Spin-on-glass deposition was investigated as viable alternative to increase the durability and performance of 316L steel in chloride environment. The buildup of a detrimental interface oxide was prevented by non-oxidative thermal curing of the coatings, which leads to a transformation to an inorganic, SiO2-like material. The degree of polymerization was found dependent on the curing temperature; however, even curing at the maximum investigated curing temperature of 800 °C led to still incomplete transformation, showing less SiO2-like character with respect to thermally grown oxide or fused silica. Electrochemical analysis by cyclic polarization indicated that the coatings behave as imperfect barrier coatings, which may enhance the passive properties of the substrates; however, there is still some statistical scatter in the quality of the coatings. While there is a tendency for an increase of the upper limit of the breakdown potential, there is also a decrease of the lower limit. It was found that such lower quality coatings showed, in association with substrate defects, unevenly distributed coating flaws, which may act as initiation points of pitting corrosion and decrease the corrosion resistance of coated substrates. Further, the films showed instability in aqueous environment due to imperfect polymerization.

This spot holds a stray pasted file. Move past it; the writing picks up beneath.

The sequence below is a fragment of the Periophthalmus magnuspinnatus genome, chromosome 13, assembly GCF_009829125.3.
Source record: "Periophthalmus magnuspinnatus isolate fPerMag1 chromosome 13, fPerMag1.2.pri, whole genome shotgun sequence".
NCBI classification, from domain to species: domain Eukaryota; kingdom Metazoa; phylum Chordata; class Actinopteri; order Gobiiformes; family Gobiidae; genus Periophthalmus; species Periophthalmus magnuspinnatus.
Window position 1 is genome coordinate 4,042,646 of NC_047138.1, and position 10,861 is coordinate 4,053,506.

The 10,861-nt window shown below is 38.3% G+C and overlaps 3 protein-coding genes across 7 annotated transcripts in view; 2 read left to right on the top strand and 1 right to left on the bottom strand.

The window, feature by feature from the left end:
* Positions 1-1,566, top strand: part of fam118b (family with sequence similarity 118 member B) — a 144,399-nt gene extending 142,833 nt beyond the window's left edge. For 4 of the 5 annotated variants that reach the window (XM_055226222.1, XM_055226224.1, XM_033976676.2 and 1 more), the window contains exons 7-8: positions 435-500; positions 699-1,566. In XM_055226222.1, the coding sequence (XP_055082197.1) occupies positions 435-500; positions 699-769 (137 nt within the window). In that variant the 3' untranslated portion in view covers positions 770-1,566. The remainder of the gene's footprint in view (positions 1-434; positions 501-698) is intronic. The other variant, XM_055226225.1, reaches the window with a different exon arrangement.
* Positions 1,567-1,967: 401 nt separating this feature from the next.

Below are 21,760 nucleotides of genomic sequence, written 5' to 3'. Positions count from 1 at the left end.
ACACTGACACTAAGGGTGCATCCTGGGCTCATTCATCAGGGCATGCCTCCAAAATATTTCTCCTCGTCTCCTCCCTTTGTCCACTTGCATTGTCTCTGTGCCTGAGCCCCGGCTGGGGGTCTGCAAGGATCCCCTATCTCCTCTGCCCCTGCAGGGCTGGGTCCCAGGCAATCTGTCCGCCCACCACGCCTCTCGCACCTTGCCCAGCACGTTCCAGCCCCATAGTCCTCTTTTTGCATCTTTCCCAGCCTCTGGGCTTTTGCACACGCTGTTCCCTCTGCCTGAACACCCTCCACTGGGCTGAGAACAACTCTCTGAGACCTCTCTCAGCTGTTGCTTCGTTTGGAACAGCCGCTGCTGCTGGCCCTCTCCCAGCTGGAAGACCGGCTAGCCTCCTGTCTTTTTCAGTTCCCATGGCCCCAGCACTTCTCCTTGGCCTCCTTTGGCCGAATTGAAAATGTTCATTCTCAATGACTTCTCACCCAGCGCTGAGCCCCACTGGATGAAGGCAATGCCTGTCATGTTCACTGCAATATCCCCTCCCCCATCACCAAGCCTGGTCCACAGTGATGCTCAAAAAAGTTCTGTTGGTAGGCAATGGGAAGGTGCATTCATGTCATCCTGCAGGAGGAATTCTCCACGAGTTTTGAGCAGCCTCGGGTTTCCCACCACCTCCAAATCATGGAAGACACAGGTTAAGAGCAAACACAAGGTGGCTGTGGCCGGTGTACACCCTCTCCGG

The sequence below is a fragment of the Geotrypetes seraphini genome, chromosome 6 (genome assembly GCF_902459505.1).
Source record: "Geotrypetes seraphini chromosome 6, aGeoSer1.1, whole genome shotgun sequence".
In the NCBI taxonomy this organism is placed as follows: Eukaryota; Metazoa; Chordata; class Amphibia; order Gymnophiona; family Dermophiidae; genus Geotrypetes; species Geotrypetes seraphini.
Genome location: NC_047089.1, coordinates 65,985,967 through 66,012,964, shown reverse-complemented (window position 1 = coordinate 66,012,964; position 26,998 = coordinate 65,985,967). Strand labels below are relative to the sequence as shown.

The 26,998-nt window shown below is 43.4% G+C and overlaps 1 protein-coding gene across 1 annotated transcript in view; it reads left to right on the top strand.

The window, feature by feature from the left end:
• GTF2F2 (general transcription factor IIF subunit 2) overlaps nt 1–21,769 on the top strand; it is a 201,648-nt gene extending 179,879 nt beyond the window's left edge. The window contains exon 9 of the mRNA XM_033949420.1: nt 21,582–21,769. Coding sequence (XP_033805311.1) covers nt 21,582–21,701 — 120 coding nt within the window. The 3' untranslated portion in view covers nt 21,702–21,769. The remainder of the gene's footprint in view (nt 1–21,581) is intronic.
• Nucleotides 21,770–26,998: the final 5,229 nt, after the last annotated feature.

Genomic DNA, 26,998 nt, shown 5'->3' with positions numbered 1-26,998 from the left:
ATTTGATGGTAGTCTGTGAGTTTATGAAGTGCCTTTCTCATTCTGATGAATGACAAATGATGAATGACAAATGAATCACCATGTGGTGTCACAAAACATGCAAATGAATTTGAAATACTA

- corrosion resistance
- thin film